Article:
The Competitive Hypothesis  

January 22nd – February 14th, 2013
Opening: January 22nd, 2013, 


The Competitive Hypothesis was an exhibition examining the politics behind the architectural competition. The exhibition, presented in partnership with Think-Space , questioned the current state, purpose and value of architecture competitions. 

Through four curated spaces within the gallery, The Competitive Hypothesis presented major architectural competitions produced within the past few years, objects from competitions used to gain competitive advantages, dioramas of image fragments sourced from a selection of recent urban design renderings, and short texts and self-portraits of some of the unknown minds of significant competition winners (ie. interns). The Competitive Hypothesis highlighted the double meanings inherent in the ‘competition’: on one hand referring to the competition as a procurement mechanism for projects, on the other referring to an ethos or disposition that permeates work practice. This exhibition turned to both of these possibilities in order to continue an investigation into architecture’s present condition.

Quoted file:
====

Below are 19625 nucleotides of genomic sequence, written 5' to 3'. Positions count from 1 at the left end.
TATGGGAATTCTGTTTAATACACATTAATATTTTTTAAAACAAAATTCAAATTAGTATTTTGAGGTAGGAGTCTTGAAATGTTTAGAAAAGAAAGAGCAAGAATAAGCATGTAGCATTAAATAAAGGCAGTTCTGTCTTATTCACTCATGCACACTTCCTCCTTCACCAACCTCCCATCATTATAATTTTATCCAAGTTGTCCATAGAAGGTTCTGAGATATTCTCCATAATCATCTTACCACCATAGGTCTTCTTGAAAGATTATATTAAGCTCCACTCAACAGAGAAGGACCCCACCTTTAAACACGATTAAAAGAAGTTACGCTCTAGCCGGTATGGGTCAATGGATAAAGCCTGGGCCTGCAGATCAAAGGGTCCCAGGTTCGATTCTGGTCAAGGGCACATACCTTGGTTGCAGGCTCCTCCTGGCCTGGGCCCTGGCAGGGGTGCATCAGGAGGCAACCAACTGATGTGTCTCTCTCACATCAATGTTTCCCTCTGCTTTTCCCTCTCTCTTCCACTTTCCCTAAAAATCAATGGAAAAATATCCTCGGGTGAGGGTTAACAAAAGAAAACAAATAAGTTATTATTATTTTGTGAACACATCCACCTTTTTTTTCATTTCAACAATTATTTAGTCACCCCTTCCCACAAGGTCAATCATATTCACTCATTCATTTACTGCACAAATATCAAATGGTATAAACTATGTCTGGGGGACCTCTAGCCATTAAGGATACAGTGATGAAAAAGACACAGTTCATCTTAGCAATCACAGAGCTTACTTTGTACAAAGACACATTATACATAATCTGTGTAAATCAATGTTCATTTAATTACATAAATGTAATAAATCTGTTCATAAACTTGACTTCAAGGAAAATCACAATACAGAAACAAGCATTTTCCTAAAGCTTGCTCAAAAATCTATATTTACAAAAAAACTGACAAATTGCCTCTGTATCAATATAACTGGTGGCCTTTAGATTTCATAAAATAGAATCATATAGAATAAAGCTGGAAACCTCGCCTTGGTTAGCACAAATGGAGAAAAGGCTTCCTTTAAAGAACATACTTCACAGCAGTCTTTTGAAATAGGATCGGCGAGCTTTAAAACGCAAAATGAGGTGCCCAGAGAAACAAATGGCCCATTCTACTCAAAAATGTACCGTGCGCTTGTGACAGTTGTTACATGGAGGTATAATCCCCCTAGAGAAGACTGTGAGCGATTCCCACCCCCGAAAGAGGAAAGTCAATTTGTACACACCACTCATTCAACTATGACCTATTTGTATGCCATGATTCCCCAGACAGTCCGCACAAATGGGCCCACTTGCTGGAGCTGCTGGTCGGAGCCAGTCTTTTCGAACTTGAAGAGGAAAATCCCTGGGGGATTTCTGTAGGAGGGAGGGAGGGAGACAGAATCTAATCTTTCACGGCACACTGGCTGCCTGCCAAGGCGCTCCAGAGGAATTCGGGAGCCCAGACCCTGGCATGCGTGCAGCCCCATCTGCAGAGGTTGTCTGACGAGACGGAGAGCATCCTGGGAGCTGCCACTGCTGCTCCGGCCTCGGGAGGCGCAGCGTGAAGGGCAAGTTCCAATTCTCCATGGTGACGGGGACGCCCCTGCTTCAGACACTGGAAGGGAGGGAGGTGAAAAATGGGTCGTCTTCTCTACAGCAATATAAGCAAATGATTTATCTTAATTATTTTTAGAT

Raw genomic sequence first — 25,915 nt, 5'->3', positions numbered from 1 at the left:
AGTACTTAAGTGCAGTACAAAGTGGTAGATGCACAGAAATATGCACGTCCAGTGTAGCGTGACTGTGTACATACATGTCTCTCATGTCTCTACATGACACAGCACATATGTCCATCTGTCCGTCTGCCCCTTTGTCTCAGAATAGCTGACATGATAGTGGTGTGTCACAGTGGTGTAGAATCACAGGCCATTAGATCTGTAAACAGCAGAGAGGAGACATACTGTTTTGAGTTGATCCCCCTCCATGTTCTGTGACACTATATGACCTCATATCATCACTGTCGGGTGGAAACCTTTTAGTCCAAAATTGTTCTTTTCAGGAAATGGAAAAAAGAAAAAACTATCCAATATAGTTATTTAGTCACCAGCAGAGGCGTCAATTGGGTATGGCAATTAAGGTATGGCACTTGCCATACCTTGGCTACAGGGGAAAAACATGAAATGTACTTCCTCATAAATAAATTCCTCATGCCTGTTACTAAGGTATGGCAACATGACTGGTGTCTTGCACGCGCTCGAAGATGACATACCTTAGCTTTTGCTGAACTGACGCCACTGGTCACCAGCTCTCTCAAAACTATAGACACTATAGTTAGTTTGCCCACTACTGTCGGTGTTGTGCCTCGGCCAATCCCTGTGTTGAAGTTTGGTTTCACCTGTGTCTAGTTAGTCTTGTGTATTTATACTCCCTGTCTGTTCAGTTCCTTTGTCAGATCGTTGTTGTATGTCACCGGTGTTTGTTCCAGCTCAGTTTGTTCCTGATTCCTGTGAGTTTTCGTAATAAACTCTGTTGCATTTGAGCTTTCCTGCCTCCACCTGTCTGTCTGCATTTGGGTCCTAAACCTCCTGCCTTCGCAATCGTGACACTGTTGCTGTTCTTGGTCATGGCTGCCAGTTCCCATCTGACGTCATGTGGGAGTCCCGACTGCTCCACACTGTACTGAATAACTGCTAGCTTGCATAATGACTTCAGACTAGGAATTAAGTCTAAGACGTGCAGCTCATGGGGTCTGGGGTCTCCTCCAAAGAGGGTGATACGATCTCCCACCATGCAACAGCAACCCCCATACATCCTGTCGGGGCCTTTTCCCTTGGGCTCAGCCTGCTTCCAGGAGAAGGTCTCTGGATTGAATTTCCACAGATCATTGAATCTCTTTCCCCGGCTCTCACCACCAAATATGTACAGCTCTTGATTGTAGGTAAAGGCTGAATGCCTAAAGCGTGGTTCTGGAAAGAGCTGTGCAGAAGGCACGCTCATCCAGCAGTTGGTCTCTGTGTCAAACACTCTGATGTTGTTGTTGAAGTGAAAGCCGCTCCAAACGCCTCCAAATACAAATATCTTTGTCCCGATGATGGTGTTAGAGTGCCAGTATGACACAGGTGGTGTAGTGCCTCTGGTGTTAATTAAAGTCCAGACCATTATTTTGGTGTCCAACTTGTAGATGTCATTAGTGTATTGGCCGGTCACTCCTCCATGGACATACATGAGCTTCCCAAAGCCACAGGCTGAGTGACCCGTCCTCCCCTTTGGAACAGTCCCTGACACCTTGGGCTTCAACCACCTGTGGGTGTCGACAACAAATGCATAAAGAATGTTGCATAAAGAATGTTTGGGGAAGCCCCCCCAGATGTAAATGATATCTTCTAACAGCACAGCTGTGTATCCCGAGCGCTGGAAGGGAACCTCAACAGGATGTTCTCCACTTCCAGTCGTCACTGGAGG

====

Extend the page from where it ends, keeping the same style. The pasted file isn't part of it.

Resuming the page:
Exhibition Credits

Curated by Adrian Lahoud.


Curatorial Team

Ana Dana Beros, Kata Gaspar, Carmelo Rodríguez Cedillo, Daniel Fernández Pascual, Ross Exo Adams, Ivonne Santoyo Orozco, Davide Sacconi


Exhibition Design by Amanda Clarke and Adrian Lahoud

Graphic Design by Rafaela Drazic


About Think-Space

Think-Space is a wide scale disciplinary intervention using a design competition, exhibition, unconference and publications as its material. More information:


This exhibition was organized in partnership with the Zagreb Society of Architects and funded in part by Graham Foundation, Croatian Ministry of Culture and ACO Croatia. 


Additional support for Storefront for Art in Architecture’s exhibitions and programs are made possible by the Andy Warhol Foundation for the Visual Arts; the New York State Council on the Arts with the support of Governor Andrew Cuomo and the New York State Legislature; public funds from the New York City Department of Cultural Affairs in partnership with the City Council; The Peter T. Joseph Foundation; by its Board of Directors, members and individuals.